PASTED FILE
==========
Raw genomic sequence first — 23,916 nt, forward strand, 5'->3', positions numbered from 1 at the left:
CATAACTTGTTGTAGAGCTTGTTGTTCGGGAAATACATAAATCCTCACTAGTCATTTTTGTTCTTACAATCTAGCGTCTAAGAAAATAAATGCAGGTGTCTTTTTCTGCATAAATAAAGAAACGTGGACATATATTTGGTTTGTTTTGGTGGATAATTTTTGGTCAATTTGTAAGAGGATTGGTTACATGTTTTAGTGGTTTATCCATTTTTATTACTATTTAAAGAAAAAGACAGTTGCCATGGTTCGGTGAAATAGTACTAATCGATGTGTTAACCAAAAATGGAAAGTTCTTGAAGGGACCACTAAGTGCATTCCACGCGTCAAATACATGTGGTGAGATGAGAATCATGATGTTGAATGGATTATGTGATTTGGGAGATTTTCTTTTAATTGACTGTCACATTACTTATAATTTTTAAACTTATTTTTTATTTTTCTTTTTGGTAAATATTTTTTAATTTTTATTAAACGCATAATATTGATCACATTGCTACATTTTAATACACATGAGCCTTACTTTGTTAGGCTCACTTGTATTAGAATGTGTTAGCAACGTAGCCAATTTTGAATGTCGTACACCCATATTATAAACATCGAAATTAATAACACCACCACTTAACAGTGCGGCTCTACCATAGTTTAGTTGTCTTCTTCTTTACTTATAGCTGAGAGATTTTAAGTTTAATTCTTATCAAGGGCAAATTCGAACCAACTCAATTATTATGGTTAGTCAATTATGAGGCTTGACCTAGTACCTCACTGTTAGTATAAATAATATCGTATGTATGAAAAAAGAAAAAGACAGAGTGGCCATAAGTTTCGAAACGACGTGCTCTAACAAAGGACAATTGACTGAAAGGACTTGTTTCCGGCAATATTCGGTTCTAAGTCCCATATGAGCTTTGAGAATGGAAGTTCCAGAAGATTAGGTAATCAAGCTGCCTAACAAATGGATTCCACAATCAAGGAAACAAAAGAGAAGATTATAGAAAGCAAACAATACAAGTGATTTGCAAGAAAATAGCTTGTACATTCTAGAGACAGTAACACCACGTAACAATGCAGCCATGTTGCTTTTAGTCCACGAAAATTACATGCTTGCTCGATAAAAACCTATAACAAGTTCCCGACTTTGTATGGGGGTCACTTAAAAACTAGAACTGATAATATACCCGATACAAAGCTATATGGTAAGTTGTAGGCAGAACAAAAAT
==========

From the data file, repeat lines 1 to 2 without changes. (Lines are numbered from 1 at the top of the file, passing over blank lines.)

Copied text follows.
Raw genomic sequence first — 23,916 nt, forward strand, 5'->3', positions numbered from 1 at the left:
CATAACTTGTTGTAGAGCTTGTTGTTCGGGAAATACATAAATCCTCACTAGTCATTTTTGTTCTTACAATCTAGCGTCTAAGAAAATAAATGCAGGTGTCTTTTTCTGCATAAATAAAGAAACGTGGACATATATTTGGTTTGTTTTGGTGGATAATTTTTGGTCAATTTGTAAGAGGATTGGTTACATGTTTTAGTGGTTTATCCATTTTTATTACTATTTAAAGAAAAAGACAGTTGCCATGGTTCGGTGAAATAGTACTAATCGATGTGTTAACCAAAAATGGAAAGTTCTTGAAGGGACCACTAAGTGCATTCCACGCGTCAAATACATGTGGTGAGATGAGAATCATGATGTTGAATGGATTATGTGATTTGGGAGATTTTCTTTTAATTGACTGTCACATTACTTATAATTTTTAAACTTATTTTTTATTTTTCTTTTTGGTAAATATTTTTTAATTTTTATTAAACGCATAATATTGATCACATTGCTACATTTTAATACACATGAGCCTTACTTTGTTAGGCTCACTTGTATTAGAATGTGTTAGCAACGTAGCCAATTTTGAATGTCGTACACCCATATTATAAACATCGAAATTAATAACACCACCACTTAACAGTGCGGCTCTACCATAGTTTAGTTGTCTTCTTCTTTACTTATAGCTGAGAGATTTTAAGTTTAATTCTTATCAAGGGCAAATTCGAACCAACTCAATTATTATGGTTAGTCAATTATGAGGCTTGACCTAGTACCTCACTGTTAGTATAAATAATATCGTATGTATGAAAAAAGAAAAAGACAGAGTGGCCATAAGTTTCGAAACGACGTGCTCTAACAAAGGACAATTGACTGAAAGGACTTGTTTCCGGCAATATTCGGTTCTAAGTCCCATATGAGCTTTGAGAATGGAAGTTCCAGAAGATTAGGTAATCAAGCTGCCTAACAAATGGATTCCACAATCAAGGAAACAAAAGAGAAGATTATAGAAAGCAAACAATACAAGTGATTTGCAAGAAAATAGCTTGTACATTCTAGAGACAGTAACACCACGTAACAATGCAGCCATGTTGCTTTTAGTCCACGAAAATTACATGCTTGCTCGATAAAAACCTATAACAAGTTCCCGACTTTGTATGGGGGTCACTTAAAAACTAGAACTGATAATATACCCGATACAAAGCTATATGGTAAGTTGTAGGCAGAACAAAAAT